Everybody's takling problems and solutions:
Jonah Goldberg penned some remarks about George Packer's New Yorker
article, "The Fall of Conservatism". In an overview of the debate, Kevin Drum wrote
... the Republican Party has been brought low ...
The real problem is that people have gotten tired of war, they've gotten tired of the relentless and cynical defense of economic privilege, they've gotten tired of a refusal to even attempt solutions of real-life problems ...
Earlier that day Andrew Sullivan responded
to a post by Ezra Klein. First, here's Ezra:
[Conservatives] don't have solutions for 47 million Americans without health insurance. ... They don't have solutions for high gas prices, or a credit and mortgage crisis ...
Now here's Andrew:
Conservatism is not, to my mind, about solving problems ...
Its responses to emergent questions will not be an attempt to "solve" them, but to ameliorate them with a narrow set of tools. And the narrower the better.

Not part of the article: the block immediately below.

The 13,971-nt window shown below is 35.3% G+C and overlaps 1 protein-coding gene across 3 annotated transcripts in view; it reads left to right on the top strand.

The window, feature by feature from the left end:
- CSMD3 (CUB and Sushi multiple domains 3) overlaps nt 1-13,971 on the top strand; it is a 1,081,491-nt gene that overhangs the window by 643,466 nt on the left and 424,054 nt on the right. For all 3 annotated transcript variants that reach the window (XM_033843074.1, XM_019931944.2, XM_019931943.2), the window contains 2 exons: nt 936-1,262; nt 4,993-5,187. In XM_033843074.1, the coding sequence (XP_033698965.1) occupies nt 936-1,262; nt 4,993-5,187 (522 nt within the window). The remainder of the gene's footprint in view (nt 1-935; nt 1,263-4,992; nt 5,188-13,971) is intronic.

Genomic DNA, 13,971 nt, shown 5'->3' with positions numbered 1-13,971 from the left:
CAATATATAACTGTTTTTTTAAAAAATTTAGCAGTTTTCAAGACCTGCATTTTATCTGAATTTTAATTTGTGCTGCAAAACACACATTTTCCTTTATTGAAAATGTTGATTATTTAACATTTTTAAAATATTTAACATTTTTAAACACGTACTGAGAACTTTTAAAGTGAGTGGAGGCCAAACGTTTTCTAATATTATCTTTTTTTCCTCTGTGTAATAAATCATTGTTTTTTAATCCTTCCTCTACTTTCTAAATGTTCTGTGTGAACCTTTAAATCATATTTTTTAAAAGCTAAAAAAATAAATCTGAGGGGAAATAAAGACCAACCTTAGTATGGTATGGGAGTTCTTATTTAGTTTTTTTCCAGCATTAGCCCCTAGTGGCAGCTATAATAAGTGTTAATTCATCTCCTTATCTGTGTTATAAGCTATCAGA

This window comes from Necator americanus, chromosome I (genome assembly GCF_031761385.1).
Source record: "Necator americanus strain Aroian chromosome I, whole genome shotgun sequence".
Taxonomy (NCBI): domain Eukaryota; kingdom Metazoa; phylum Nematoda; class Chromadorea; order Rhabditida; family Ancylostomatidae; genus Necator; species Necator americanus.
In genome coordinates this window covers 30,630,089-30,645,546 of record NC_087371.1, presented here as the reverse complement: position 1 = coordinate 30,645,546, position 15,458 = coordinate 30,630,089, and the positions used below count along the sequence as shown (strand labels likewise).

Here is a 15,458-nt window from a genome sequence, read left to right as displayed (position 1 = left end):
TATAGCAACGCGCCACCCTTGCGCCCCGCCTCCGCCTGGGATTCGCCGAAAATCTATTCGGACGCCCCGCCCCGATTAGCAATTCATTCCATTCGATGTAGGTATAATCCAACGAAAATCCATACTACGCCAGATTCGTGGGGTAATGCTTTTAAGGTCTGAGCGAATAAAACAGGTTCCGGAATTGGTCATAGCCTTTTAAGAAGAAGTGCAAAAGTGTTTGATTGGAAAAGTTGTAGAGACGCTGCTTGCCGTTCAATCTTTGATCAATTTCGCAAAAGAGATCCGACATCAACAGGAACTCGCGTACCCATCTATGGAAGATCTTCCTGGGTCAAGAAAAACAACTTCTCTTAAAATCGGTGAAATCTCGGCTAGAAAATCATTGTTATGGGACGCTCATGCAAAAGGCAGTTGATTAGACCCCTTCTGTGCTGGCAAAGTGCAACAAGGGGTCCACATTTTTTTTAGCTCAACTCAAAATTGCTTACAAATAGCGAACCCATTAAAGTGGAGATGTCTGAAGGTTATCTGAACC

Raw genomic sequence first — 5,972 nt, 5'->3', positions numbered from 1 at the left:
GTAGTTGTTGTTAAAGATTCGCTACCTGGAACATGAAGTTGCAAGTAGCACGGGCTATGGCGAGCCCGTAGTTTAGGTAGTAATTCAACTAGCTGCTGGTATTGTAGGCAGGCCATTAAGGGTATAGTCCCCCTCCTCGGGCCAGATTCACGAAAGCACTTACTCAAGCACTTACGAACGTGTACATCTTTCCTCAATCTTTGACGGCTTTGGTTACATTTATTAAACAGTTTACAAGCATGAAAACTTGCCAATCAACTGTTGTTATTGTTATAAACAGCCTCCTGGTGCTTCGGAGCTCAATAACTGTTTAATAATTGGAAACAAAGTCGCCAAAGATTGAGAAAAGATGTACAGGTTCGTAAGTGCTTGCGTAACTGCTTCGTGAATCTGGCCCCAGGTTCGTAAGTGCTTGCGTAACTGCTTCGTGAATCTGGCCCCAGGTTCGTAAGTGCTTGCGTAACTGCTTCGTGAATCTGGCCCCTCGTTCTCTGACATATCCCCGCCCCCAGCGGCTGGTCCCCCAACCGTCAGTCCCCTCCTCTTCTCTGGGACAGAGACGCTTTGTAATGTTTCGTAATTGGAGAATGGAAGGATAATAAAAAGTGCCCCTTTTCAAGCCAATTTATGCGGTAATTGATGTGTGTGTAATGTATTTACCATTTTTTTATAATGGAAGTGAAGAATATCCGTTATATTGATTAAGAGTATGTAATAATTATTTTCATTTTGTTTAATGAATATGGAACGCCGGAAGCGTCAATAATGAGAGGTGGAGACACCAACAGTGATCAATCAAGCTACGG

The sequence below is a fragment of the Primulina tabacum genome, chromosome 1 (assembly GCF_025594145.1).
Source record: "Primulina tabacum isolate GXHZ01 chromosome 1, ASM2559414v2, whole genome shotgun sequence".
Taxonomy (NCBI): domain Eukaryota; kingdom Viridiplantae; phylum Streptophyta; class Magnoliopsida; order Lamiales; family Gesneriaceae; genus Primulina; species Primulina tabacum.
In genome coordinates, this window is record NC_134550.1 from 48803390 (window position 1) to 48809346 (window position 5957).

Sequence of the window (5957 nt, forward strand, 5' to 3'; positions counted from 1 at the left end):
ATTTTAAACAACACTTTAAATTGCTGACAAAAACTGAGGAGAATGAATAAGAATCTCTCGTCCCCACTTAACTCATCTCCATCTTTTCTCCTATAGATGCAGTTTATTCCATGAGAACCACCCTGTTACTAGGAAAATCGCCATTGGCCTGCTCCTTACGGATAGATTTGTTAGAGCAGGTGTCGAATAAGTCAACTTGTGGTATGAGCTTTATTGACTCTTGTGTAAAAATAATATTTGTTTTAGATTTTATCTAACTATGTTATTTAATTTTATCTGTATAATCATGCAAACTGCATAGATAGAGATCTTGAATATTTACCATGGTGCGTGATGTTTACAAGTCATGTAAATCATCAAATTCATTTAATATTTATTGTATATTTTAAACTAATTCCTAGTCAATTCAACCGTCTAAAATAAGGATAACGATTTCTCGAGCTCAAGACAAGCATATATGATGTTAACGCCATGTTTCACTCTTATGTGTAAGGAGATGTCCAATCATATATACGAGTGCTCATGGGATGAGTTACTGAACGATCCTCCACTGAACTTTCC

This is a fundamental debate.
- Should the government involve itself with retirement and disability insurance (e.g. Social Security)?
- Should the government involve itself with energy policy (e.g. fuel standards)?
- Should the government involve itself with environmental problems (e.g. emission controls)?
Conservatives say no, or hardly at all. Others (liberals, and presumably many moderates) say yes.
What will the electorate decide this year?